Simply asking the question reveals a working assumption in my understanding of spirituality: that its ultimate value is manifested in our way of life. While the ecstasy of mystic union and the activation of higher consciousness, along with whatever special powers and abilities these might confer, are frequently highlighted as indicators of spiritual awakening, I think this leaves a still more important benefit out of the picture.

Not individual exceptionalism, but genuine community among free and creative individuals is where our evolution is leading, and community is a way of life.

The liberated life is necessarily a life with others. A solitary or hermitic existence, therefore, would deprive spirituality of its most important challenge – which is not preserving the soul for beatitude in the next life, cultivating esoteric revelations, or even joining an elite spiritual order of like-minded adepts, but rather putting wisdom into practice at home, in the office, and on the streets.

We should also extend this notion of community to include other species and the biosphere of Earth itself, since living with the big picture and long view in mind is a strong characteristic of wisdom.

For this post I will use the metric of clarity to help answer the question of what the liberated life entails, and clarity in two distinct senses. My diagram illustrates three differently colored horizontal rows transected by a vertical column, with key terms attached to each. Perspective, passion, and purpose (the rows) represent something of a complete set, and each one exemplifies some measure of clarity, as I’ll explain below.

The contribution of presence is to pull these three into alignment (as suggested by the vertical column) and thus provide an overall clarity to the set which I will call ‘superclarity’.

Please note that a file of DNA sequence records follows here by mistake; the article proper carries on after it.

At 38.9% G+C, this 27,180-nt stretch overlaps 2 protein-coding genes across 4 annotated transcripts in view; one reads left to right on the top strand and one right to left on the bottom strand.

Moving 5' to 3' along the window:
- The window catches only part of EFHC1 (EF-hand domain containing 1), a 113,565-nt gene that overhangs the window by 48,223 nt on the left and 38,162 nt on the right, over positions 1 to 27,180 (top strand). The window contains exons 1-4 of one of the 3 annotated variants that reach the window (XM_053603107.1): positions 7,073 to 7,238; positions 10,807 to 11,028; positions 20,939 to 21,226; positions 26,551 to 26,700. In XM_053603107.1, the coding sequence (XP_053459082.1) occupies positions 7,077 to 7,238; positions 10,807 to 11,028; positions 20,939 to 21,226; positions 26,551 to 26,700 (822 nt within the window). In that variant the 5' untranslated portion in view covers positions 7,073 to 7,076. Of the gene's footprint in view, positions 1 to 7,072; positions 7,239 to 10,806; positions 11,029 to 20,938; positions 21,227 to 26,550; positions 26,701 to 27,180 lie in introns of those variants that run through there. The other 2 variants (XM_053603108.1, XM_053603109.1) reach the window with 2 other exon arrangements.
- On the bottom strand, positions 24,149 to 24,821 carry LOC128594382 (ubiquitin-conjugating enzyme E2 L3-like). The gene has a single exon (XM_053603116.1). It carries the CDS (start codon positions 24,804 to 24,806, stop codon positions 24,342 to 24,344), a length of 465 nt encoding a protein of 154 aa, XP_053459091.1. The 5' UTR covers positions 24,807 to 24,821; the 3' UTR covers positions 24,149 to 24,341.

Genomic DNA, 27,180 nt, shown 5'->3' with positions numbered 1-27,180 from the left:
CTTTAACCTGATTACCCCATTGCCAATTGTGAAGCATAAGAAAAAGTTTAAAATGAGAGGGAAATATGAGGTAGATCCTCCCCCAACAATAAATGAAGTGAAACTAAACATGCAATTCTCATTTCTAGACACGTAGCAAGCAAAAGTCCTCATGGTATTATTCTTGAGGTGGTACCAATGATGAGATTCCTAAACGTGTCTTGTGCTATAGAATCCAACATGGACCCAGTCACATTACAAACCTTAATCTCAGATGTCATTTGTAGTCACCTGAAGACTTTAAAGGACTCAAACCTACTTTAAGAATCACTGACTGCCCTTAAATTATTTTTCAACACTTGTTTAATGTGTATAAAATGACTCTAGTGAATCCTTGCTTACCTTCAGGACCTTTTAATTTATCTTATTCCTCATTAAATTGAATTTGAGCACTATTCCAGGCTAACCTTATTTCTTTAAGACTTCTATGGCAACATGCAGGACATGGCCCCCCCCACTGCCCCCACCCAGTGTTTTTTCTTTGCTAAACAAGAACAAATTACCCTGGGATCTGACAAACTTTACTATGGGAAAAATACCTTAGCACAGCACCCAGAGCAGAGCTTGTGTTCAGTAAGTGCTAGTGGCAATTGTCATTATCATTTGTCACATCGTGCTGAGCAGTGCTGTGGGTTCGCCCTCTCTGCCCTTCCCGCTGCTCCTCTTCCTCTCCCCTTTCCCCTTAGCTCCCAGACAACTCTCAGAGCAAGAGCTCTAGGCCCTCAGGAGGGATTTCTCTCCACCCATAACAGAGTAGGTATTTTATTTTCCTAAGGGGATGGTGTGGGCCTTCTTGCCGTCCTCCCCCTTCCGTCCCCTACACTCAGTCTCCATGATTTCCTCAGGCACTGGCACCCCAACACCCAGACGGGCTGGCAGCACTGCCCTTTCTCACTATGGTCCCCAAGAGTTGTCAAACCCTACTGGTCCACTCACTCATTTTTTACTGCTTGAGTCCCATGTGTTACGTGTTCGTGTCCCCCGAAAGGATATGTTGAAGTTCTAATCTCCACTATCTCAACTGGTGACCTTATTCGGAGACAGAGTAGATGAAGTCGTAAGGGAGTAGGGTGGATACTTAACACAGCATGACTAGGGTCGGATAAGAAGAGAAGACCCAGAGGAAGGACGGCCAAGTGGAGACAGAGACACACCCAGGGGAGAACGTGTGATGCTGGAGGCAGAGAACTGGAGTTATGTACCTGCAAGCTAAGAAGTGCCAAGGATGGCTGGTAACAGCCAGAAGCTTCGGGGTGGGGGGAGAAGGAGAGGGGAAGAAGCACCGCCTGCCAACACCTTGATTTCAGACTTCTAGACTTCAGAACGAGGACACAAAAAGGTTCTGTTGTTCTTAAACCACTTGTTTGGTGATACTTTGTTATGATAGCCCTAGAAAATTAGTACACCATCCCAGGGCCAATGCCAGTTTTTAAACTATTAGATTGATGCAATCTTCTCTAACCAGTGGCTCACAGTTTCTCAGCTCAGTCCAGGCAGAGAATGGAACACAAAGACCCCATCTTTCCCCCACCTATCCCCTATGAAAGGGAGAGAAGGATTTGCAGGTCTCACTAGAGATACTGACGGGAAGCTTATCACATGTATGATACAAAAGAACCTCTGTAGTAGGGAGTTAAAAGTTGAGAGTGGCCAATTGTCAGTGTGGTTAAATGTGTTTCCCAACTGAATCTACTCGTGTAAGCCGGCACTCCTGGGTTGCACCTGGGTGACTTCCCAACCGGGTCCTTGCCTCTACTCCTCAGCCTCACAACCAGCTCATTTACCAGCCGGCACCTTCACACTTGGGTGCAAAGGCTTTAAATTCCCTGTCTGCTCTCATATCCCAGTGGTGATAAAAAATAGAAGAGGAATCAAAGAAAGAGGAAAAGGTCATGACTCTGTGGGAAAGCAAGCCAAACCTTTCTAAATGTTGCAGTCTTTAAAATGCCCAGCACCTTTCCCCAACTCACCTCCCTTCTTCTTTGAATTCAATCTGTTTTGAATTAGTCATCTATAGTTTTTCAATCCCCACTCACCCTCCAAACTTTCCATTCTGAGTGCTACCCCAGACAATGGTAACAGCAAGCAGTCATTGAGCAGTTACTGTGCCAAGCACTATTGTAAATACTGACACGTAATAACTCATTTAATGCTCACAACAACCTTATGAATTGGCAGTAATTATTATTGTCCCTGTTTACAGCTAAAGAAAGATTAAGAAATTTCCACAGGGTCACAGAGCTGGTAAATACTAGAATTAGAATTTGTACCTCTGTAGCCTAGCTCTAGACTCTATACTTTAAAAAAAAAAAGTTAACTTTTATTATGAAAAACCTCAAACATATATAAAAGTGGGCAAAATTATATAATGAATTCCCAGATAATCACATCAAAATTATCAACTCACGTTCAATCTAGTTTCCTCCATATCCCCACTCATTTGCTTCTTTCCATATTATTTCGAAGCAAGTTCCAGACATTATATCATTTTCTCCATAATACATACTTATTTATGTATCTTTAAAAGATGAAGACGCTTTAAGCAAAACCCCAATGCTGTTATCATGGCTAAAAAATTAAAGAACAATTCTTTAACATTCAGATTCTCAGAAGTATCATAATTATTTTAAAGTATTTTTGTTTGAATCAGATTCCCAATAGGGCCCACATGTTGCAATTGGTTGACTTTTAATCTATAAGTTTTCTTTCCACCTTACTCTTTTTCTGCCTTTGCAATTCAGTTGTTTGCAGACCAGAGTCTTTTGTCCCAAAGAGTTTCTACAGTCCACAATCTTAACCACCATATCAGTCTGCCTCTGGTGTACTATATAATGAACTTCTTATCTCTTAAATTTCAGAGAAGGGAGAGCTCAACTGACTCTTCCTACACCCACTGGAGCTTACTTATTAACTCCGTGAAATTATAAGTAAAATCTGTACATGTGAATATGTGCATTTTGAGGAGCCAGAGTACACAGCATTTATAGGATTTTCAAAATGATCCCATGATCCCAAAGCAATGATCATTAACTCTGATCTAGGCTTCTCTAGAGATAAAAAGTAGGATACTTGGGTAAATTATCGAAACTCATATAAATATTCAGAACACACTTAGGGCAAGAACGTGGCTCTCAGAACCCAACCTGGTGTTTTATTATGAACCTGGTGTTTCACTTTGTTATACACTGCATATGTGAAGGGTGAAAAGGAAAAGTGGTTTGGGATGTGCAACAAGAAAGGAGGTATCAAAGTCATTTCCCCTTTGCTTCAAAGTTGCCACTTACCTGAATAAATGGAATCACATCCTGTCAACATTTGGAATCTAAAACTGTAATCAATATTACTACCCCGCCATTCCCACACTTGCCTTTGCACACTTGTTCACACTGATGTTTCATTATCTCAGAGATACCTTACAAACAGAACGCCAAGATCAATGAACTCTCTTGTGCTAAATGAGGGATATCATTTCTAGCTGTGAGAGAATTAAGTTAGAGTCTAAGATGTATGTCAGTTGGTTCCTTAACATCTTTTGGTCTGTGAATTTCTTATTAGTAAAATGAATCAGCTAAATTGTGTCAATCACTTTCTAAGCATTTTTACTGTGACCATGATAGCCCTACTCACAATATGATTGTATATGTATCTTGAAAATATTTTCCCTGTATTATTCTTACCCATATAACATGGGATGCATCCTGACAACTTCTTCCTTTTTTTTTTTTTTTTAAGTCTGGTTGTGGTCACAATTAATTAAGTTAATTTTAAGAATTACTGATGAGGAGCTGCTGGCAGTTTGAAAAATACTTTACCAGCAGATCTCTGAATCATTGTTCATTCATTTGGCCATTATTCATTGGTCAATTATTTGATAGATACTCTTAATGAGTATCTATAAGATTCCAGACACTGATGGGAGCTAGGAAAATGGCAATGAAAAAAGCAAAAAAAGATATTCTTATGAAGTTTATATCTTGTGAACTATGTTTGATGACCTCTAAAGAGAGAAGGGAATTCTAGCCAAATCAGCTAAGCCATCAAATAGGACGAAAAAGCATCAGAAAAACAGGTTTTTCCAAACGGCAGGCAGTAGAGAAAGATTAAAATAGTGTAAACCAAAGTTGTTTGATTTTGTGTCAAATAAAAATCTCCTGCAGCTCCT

It should make sense as we step into it, so off we go.

The liberated life holds a perspective on reality that is informed by experience, based on evidence, and as large as the universe. Whereas the insecure ego prior to liberation is compelled to manage a very small frame around what matters – the personal horizon of “me, mine, and ours” (i.e., others like me) – a truly transpersonal perspective on reality excludes nothing from the All-that-is-One.

Clarity of perspective (or vision), therefore, can be defined simply as the degree in which our mental picture of things is an accurate representation of the way things really are.

Now, right away the point needs to be made that no representation, with even the greatest degree of clarity, is identical to the way things really are. There is an infinite qualitative difference between the present mystery of reality and the mental images, poetic metaphors, or more technical concepts we use to re-present it to ourselves. When we forget, it is like presuming to carry off the river in a bucket. Both popular religion and religious fundamentalism are notorious for this.

Whenever we take our perspective on reality from the standpoint of ego, our horizon of interest is just that small. The more neurotically insecure ego is, the smaller this horizon becomes.